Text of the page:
President Miloš Zeman has selected two more nominees for Constitutional Court judges to replace those whose term in office expires in the coming months. They are Jiří Zemánek, an expert on European law and current Constitutional Court judge Jan Musil who would be considered for re-election. The nominations will need to be approved by the Senate by January 10th of 2014.
Communist Party leader Vojtěch Filip met with President Miloš Zeman at Lány Chateau on Thursday for talks on the post-election situation. The Communists, who came third in the early general elections, had hoped for a bigger role in national politics, but those hopes were dashed by the Social Democrats’ lackluster victory in the elections meaning that the two parties together do not have a majority in the lower house. The Communists, whose coalition potential is extremely limited, will be the strongest opposition party in the Chamber of Deputies.
Former prime minister Petr Nečas was called in for questioning in the case against his former chief-of-staff and now wife Jana Nagyová Nečasová on Thursday morning, but refused to give testimony. Mrs. Nečasová is accused of abuse of power for allegedly ordering the Military Intelligence last year to spy on Mr. Nečas’ then wife Radka. This was one of the scandals that caused the resignation of Mr. Nečas and his government this summer, after Mrs. Nagyová and a number of other high-ranking officials were unexpectedly arrested in June. Mr. Nečas was the last person the police planned to question in the case.
The outgoing finance minister Jan Fisher has rejected speculation that he is to be the country’s new ambassador to Luxembourg as of February 2014. The report appeared in Thursday’s Hospodarské Noviny which claimed that according to unnamed diplomatic sources Mr. Fischer was the only candidate for the post. The Czech Embassy in Luxembourg was closed at the end of 2012 within broad austerity measures introduced by the then centre-right government but the country’s new foreign minister, Jan Kohout, ordered its reopening, based on new foreign policy priorities.
The defense team for the American Kevin Dahlgren, accused of killing four people in Brno this spring, has filed an appeal challenging his detention. A ruling on the legality of Dahlgren’s arrest and detention will not be made before mid-February. The appeal will further delay a decision on the suspect’s possible extradition to the Czech Republic. Kevin Dahlgren is accused of murdering four Czech relatives with whom he was staying in Brno. He fled to Vienna and boarded a flight to Washington DC where he was arrested on arrival.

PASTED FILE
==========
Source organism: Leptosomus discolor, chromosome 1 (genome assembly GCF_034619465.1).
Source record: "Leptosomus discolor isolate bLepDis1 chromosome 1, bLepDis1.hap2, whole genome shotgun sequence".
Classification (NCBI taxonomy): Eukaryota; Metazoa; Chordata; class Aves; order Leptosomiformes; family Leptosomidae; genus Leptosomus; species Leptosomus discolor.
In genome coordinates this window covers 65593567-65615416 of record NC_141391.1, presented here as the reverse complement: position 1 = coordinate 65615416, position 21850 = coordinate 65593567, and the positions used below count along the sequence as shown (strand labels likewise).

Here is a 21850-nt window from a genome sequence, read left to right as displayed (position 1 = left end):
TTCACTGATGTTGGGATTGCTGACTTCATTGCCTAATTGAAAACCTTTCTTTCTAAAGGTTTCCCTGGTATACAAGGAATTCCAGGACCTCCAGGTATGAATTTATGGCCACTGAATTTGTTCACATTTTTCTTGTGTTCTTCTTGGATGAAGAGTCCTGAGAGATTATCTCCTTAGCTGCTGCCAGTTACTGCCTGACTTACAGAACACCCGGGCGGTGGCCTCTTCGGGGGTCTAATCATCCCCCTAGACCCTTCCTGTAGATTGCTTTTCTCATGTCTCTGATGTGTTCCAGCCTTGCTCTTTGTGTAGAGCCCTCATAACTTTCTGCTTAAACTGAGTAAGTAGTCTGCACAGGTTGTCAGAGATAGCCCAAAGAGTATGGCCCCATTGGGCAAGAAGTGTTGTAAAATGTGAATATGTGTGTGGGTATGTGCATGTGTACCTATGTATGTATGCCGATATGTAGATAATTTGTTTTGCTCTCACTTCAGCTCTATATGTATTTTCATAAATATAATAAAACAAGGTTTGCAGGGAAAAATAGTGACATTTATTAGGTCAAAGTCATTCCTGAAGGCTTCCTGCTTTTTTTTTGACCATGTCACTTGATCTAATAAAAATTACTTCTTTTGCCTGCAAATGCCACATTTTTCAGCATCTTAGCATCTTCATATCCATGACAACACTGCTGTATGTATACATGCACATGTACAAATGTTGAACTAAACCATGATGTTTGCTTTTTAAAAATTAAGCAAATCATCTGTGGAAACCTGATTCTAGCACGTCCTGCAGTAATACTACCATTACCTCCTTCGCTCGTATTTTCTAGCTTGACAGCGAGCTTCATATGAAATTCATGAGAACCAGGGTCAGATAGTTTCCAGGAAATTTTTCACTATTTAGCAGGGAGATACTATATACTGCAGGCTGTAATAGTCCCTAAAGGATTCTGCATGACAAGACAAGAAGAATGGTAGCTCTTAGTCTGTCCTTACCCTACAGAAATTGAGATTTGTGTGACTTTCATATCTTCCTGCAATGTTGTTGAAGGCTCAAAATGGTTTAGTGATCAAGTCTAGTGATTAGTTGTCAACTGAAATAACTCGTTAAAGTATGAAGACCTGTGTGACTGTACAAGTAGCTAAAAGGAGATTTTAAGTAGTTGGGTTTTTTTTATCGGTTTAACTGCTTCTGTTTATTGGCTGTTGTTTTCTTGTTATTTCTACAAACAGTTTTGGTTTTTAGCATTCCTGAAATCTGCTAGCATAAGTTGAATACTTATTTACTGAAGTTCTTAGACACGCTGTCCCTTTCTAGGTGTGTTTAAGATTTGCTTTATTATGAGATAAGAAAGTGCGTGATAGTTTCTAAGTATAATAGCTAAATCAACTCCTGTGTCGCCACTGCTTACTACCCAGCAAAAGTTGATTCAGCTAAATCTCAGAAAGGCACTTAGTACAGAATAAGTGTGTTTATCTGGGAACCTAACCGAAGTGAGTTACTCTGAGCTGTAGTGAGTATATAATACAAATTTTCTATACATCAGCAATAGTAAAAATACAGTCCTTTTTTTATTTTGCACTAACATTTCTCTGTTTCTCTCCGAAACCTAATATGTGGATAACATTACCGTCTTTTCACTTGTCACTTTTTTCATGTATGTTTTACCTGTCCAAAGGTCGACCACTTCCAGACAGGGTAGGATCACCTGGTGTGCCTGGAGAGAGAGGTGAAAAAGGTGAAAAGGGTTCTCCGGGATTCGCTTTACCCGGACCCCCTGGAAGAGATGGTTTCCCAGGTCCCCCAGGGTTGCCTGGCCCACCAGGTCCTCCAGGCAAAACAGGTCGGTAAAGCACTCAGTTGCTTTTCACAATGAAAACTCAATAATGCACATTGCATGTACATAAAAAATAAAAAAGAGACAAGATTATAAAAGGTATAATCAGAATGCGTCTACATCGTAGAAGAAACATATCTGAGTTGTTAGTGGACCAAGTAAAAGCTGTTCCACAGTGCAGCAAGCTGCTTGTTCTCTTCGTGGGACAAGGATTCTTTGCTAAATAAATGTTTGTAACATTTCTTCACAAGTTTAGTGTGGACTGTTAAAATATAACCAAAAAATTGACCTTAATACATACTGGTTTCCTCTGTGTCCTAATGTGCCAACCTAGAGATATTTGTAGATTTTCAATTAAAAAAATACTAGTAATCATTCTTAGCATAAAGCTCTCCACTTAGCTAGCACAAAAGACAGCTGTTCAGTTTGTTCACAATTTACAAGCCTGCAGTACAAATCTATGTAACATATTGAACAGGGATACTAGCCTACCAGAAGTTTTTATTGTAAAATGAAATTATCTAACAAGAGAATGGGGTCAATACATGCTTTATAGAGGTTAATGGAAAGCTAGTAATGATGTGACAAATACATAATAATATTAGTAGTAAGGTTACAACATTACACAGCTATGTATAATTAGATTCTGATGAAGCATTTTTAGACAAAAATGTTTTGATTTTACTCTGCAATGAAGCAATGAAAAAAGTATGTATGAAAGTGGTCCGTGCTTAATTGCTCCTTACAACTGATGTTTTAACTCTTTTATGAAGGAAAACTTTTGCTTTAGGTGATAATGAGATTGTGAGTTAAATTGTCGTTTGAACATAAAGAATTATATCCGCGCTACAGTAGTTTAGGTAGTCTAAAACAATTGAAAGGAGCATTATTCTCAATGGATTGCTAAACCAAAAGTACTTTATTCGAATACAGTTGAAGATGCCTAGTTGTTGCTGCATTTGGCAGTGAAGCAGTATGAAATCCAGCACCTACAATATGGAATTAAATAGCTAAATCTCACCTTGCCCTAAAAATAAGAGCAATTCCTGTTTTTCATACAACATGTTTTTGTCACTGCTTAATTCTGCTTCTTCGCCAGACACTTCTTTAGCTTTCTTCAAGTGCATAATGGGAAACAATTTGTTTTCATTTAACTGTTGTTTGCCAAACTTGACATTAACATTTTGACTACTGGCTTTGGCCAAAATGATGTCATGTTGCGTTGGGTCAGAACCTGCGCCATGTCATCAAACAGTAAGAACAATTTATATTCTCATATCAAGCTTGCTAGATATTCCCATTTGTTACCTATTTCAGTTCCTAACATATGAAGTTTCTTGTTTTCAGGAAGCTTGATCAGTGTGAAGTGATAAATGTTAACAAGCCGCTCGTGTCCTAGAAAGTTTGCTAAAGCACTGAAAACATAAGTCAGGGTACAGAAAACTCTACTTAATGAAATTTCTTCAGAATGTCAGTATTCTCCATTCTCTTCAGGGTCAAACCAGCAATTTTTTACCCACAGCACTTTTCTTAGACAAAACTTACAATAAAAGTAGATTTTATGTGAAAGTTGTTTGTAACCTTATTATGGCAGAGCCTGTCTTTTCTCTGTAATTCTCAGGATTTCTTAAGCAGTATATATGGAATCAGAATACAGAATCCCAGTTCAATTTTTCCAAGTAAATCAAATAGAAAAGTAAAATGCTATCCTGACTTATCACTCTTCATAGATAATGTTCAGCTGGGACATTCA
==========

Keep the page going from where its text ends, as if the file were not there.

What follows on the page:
Czech Airlines has announced it will renew direct flights from Prague to Bratislava as of December 2013. The airline is planning three flights a week in the winter months and double that number in the summer season. Direct flights between the Czech and Slovak capitals were curtailed in 2011 for financial reasons. The price of a return ticket for the hour-long flight will be close to 2,000 crowns.
The Social Democratic chairman Bohuslav Sobotka met with President Miloš Zeman on Wednesday afternoon for the first time since the October elections. Since the Social Democrats received the most votes in the elections, it is expected that the president will most likely charge Mr. Sobotka with putting together the next government. During the Wednesday meeting the president did not do so, though speaking after the meeting, Mr. Sobotka said he expects this to happen next week. Mr. Zeman said earlier this week that he does not want to confirm a new government before he recovers from his recent knee injury. Mr. Sobotka delayed the traditional meeting with the president for two weeks after the general elections, because of an upheaval in the party right after the elections.
Representatives of the Social Democrats and the Christian Democrats failed to agree on substantive issues during their first talks on forming a coalition government on Tuesday. The main differences between the two parties are over a church restitution law and corporation tax. However, members of the negotiating teams said they had found common ground on the introduction of property declarations and registered checkout tills. The Social Democrats, who came first in elections last month, had previously held coalition talks with ANO, who finished second.
Leaders of the miners’ unions have reached an agreement with the management of the coal mining company OKD on a new collective contract until 2018. OKD employees called off a series of major strikes planned for the upcoming weeks. The unions threatened strikes primarily because the company was unwilling to meet their demands on employee bonuses. The agreement negotiations, which have been going on for the past 13 months, were further complicated by the austerity measures that OKD, a subsidiary of New World Resources (NWR), began introducing this year in response to a worsening situation on the coal market.
ANO party chairman and businessman Andrej Babiš is considering making the publishing house MAFRA, which he purchased earlier this year, a publicly traded company. On Wednesday, Mr. Babiš said that before this happens, he is also planning to make other purchases in the media sector. He wants to be a minority shareholder in any of his traded companies. Mr. Babiš also owns the holding company Agrofert, which is one of the largest firms in the Czech Republic by revenue.